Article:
Meaningful Use Is Going to Be Replaced – #JPM16

Posted on January 12, 2016 I Written By

John Lynn is the Founder of the HealthcareScene.com blog network which currently consists of 10 blogs containing over 8000 articles with John having written over 4000 of the articles himself. These EMR and Healthcare IT related articles have been viewed over 16 million times. John also manages Healthcare IT Central and Healthcare IT Today, the leading career Health IT job board and blog. John is co-founder of InfluentialNetworks.com and Physia.com. John is highly involved in social media, and in addition to his blogs can also be found on Twitter: @techguy and @ehrandhit and LinkedIn.

Big news came out today during the JP Morgan annual healthcare conference in San Francisco. Andy Slavitt, acting administrator of CMS, live tweeted his own talk at the event including this bombshell:


Technically meaningful use is not quite over, but it’s heading that way. We always read about lame duck head coaches in sports. I guess this is the version of a lame duck government program? Of course, this is just coming from the acting administrator of CMS. It’s not yet law. So, all those working on meaningful use reports, keep working.

The end of meaningful use as we know it will be generally welcome news to most in healthcare. Although, I’m sure that most will also take it with a grain of salt. Many in healthcare likely worry that the “something better” that replaces meaningful use and MACRA will actually be something worse. The cynics might argue that nothing could be worse, but I’ve never seen the government back down from that challenge.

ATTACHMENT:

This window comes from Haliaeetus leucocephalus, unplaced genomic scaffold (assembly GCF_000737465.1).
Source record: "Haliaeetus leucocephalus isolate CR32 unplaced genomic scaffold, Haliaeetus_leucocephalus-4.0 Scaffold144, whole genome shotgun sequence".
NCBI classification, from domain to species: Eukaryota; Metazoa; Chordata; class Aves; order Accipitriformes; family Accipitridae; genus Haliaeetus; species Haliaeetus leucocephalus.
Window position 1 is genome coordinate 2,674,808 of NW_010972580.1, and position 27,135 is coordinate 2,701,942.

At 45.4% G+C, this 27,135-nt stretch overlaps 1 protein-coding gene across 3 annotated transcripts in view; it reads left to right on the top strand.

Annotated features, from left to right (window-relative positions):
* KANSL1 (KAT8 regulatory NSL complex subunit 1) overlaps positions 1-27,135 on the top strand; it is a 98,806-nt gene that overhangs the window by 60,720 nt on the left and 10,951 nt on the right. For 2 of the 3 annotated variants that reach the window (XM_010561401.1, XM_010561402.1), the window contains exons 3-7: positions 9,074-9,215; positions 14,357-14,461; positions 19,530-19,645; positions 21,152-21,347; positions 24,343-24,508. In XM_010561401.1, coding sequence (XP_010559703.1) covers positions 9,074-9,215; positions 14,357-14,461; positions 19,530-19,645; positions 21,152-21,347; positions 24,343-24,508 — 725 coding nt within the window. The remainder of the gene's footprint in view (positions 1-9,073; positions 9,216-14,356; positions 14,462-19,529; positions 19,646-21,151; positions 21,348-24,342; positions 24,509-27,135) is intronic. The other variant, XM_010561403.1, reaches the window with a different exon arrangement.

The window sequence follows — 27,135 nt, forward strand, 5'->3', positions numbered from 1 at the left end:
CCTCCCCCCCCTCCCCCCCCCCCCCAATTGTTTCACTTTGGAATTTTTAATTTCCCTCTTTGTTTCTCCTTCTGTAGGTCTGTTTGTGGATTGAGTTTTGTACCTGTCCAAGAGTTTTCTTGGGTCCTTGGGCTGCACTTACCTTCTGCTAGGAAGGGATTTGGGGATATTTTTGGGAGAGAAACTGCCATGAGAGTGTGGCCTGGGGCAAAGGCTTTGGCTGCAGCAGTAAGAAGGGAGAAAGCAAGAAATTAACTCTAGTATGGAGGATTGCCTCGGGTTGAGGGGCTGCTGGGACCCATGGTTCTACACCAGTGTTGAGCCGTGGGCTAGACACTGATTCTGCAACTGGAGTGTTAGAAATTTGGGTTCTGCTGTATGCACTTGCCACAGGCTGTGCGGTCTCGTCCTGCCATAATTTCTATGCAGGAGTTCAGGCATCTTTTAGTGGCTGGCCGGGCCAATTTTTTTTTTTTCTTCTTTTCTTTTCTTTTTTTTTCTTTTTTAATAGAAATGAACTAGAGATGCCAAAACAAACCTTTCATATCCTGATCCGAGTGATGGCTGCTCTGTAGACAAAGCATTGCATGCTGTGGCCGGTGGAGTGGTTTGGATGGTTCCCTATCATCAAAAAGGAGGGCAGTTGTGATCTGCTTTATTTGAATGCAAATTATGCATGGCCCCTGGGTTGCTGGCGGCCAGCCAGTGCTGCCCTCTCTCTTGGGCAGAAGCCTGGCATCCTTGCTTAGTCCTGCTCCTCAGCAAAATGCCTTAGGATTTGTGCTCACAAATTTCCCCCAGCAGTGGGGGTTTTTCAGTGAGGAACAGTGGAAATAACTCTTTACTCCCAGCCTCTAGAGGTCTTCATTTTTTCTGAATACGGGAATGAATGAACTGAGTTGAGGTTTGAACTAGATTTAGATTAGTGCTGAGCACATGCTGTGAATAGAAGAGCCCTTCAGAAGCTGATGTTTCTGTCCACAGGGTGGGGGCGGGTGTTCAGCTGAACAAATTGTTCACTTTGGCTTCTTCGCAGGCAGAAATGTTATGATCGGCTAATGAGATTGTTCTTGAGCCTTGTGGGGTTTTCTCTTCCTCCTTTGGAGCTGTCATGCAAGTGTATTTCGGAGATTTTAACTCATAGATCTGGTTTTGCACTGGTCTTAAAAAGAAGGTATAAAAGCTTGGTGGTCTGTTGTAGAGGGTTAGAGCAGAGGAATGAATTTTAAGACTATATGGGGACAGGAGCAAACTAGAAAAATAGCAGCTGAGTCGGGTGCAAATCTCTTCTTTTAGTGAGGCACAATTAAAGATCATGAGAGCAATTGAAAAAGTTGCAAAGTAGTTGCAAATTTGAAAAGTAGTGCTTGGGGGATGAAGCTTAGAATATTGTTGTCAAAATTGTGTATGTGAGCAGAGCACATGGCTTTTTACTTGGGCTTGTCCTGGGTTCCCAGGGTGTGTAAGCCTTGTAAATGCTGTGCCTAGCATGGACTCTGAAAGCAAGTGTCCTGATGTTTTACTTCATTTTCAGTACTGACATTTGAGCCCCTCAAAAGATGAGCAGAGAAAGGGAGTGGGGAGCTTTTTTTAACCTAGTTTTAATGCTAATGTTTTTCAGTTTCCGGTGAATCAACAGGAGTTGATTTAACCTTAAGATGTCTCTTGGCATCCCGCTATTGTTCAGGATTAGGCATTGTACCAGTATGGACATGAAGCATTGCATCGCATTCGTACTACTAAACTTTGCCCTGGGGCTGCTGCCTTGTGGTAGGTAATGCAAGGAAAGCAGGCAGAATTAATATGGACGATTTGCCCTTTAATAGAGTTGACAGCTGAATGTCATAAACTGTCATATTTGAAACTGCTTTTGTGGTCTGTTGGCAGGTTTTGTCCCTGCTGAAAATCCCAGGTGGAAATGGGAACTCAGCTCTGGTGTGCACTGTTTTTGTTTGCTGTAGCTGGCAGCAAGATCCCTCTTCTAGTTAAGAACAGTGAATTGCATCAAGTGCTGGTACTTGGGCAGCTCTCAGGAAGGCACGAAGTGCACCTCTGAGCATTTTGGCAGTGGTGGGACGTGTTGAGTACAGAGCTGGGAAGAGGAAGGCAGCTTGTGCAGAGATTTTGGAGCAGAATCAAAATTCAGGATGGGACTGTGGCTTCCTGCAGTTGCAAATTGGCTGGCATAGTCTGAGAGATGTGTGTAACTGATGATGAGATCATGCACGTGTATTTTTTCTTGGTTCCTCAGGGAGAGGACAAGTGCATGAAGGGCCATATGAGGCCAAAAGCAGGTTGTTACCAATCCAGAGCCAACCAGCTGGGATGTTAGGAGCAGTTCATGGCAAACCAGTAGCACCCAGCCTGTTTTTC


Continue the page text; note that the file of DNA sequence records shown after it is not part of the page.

What interests me is what levers they have available to them to be able to make changes. Can they do it without congressional action? Are doctors angry enough that congress will take action? What will happen to the remaining $10-20 billion allocated to meaningful use? What will hospitals and doctors that were counting on the meaningful use money do? Will they not get it anymore or will it be available in a new program? Obviously, there are more questions than answers at this point.

All in all, I’m glad to hear that Andy Slavitt is open to change. I suggested they blow up meaningful use a couple years ago.

Andy also did a tweetstorm to outline the 4 themes for reforming the MACRA and post-MU tech program:

These all seem surprisingly reasonable and mirror many of the comments I hear from doctors. However, the challenge is always in the implementation of these ideas. Some of them are very hard to track and reward. I can’t argue with the principles though. They highlight some of the major challenges associated with healthcare tech. It’s going to take some time to infuse entrepreneurship instead of regulation back into the EHR world, but these guidelines are a good step towards that effort.

UPDATE: Here’s the full text of Andy Slavitt’s talk at the JP Morgan Healthcare Conference.